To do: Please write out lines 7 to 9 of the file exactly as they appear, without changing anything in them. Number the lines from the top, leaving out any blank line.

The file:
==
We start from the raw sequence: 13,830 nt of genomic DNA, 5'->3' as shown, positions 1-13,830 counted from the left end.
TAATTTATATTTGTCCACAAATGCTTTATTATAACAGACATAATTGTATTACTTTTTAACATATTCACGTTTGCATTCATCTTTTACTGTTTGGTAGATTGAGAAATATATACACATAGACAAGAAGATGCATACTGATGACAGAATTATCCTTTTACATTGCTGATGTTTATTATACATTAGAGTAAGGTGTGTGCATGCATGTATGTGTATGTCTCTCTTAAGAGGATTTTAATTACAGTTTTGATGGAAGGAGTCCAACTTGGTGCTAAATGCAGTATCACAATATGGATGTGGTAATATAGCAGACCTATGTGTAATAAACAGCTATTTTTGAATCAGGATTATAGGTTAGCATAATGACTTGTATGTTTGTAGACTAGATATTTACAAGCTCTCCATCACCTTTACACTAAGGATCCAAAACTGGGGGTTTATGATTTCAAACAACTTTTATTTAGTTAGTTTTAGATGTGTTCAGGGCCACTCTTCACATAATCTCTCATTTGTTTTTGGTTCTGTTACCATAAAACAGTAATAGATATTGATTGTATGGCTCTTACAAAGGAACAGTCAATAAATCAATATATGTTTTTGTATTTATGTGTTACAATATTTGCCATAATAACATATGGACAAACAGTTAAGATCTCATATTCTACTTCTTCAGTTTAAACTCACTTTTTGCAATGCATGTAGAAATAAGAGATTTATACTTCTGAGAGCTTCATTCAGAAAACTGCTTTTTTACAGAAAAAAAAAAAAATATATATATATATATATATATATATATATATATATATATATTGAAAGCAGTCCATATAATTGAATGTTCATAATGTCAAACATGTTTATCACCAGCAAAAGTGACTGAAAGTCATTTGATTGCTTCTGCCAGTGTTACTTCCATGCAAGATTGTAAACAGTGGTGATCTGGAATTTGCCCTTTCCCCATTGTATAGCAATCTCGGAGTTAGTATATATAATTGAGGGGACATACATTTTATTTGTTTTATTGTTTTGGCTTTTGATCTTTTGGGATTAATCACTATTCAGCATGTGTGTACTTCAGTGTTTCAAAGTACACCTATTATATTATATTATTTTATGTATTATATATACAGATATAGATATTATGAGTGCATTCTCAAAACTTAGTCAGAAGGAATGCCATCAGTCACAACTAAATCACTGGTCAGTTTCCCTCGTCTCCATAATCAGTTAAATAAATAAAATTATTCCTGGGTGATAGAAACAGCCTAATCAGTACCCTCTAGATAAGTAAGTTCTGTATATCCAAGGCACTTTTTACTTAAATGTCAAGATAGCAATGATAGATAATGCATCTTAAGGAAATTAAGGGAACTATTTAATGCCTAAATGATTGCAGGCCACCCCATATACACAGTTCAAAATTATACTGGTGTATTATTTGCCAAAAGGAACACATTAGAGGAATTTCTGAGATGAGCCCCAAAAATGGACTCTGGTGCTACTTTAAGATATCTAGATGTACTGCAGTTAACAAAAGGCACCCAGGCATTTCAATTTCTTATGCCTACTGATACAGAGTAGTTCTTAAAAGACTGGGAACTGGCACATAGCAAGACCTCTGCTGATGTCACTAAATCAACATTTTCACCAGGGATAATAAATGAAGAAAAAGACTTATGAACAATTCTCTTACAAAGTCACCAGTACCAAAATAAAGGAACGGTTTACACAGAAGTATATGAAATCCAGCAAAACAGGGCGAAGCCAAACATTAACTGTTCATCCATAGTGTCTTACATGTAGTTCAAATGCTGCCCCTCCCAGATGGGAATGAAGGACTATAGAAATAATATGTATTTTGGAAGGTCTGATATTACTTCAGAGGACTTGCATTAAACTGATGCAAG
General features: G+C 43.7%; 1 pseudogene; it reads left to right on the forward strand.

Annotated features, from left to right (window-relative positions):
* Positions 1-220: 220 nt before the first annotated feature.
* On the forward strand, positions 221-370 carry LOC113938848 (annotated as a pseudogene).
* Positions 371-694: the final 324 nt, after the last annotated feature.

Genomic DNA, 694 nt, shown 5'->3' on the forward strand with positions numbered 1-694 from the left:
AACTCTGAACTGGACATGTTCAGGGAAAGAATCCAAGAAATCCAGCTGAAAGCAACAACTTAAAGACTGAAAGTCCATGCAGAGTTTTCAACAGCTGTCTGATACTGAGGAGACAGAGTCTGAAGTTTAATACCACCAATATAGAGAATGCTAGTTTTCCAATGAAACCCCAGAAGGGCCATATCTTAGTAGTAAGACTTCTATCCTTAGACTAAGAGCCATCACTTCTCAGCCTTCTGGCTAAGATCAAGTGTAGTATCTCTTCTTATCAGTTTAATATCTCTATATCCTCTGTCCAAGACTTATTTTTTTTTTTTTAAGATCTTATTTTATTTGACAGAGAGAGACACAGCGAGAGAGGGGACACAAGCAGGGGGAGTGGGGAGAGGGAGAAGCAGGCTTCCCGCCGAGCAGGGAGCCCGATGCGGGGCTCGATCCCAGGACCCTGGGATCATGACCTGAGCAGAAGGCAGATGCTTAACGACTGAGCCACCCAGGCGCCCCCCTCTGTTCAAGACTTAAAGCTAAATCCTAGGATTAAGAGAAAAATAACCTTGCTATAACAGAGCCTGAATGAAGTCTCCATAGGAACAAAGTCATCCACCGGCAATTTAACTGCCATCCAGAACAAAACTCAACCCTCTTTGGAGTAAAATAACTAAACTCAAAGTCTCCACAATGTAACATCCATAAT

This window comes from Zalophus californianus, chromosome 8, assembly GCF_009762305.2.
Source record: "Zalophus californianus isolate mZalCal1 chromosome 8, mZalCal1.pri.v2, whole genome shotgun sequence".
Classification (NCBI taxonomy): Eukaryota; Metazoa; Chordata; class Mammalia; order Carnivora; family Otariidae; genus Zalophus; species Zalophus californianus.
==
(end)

* Positions 371-694: the final 324 nt, after the last annotated feature.

Genomic DNA, 694 nt, shown 5'->3' on the forward strand with positions numbered 1-694 from the left:
AACTCTGAACTGGACATGTTCAGGGAAAGAATCCAAGAAATCCAGCTGAAAGCAACAACTTAAAGACTGAAAGTCCATGCAGAGTTTTCAACAGCTGTCTGATACTGAGGAGACAGAGTCTGAAGTTTAATACCACCAATATAGAGAATGCTAGTTTTCCAATGAAACCCCAGAAGGGCCATATCTTAGTAGTAAGACTTCTATCCTTAGACTAAGAGCCATCACTTCTCAGCCTTCTGGCTAAGATCAAGTGTAGTATCTCTTCTTATCAGTTTAATATCTCTATATCCTCTGTCCAAGACTTATTTTTTTTTTTTTAAGATCTTATTTTATTTGACAGAGAGAGACACAGCGAGAGAGGGGACACAAGCAGGGGGAGTGGGGAGAGGGAGAAGCAGGCTTCCCGCCGAGCAGGGAGCCCGATGCGGGGCTCGATCCCAGGACCCTGGGATCATGACCTGAGCAGAAGGCAGATGCTTAACGACTGAGCCACCCAGGCGCCCCCCTCTGTTCAAGACTTAAAGCTAAATCCTAGGATTAAGAGAAAAATAACCTTGCTATAACAGAGCCTGAATGAAGTCTCCATAGGAACAAAGTCATCCACCGGCAATTTAACTGCCATCCAGAACAAAACTCAACCCTCTTTGGAGTAAAATAACTAAACTCAAAGTCTCCACAATGTAACATCCATAAT